- He’s not a rich mogul looking to shut down a blog. His injunction is very specific, and doesn’t even prevent Hand from discussing Tremblay, just from repeating the allegations.
- Hand was clearly exacerbating the situation through other media until recently when his lawyer told him to clam up.
On the other hand, he doesn’t answer some of Chris Hand’s main criticisms:
- Why hasn’t Tremblay attempted to contact Hand about all this, instead of issuing threatening lawyer’s letters every couple of weeks?
- Why not have Hand simply correct the post, which he indicates he was perfectly willing to do, instead of bringing him to court?
- Why is the Loto-Quebec press release, which Tremblay says is false, still available to the public? How are we supposed to know that the paintings weren’t fake (if that is indeed the case) if the settlement is secret?
- Why is he suing for $25,000, and now trying to increase that to $60,000?
- Why not simply try to settle the case out of court, since both sides are poor and the only people to win here are the lawyers?
Either way, unless these two can start talking to each other like humans, a judge is going to decide which story is more sympathetic. And lots of money and time is going to be wasted on both sides.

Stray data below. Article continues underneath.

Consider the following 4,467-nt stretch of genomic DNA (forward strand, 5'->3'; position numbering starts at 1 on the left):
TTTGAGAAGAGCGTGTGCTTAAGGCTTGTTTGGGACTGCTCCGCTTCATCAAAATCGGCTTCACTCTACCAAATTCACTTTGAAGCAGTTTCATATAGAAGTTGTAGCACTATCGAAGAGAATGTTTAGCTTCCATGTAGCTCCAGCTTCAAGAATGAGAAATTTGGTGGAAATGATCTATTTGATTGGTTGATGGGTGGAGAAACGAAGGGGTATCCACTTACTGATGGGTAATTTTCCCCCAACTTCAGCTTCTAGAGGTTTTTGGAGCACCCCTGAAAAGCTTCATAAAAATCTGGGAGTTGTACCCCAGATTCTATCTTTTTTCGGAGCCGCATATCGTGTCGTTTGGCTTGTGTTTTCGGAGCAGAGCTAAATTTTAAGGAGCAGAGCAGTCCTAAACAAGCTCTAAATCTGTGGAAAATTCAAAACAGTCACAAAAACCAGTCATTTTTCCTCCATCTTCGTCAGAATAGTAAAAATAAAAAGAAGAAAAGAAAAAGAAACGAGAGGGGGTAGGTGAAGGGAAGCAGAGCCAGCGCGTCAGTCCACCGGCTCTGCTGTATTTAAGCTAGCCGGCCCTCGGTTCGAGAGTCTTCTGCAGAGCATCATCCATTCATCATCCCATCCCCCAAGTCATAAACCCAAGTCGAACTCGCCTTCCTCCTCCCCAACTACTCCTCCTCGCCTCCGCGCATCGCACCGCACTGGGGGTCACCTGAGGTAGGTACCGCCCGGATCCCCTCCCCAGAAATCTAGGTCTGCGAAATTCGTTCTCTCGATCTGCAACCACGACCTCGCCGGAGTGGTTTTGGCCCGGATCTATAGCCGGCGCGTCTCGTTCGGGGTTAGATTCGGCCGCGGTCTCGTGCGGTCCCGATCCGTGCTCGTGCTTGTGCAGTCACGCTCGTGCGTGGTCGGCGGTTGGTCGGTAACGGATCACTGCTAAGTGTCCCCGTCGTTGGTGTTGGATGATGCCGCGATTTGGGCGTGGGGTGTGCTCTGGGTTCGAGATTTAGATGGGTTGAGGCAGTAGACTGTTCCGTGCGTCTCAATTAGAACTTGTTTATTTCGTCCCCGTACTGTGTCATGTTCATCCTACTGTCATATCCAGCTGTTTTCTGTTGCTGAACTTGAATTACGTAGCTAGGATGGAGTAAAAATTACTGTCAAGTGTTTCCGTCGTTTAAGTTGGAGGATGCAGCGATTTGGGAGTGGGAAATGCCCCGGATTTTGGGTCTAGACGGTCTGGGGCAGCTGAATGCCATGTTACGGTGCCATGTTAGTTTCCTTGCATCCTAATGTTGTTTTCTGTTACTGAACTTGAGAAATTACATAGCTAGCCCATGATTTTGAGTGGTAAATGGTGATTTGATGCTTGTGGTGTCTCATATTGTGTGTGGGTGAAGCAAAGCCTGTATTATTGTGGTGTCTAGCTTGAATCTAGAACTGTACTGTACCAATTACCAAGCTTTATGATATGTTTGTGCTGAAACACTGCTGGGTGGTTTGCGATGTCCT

Chris Hand, the Zeke behind Zeke’s Gallery, spent most of today in the Palais de Justice with his lawyer and mother. At issue was an injunction which stops Hand from making specific statements about Pierre-Antoine Tremblay, an art dealer who is suing him for libel.
After hearing about an hour’s worth of arguments from both sides, the judge has ordered a renewal of the existing injunction against Hand, but without changes asked by the plaintiff (those seemed centred around preventing Hand from using other media to make statements against Mr. Tremblay). The injunction prohibits Chris Hand from saying that Pierre-Antoine Tremblay is associated with Frank Martorana and the mafia, or that he tried to sell fake paintings to Loto-Quebec. Both statements Tremblay’s lawyer says are entirly false.
The injunction lasts until Sept. 6, 2007, when further hearings will take place on this matter.
Among other things of note:
- Tremblay wasn’t present in court.
- Tremblay and his lawyer have increased their monetary demands. What was once $25,000 is now $60,000.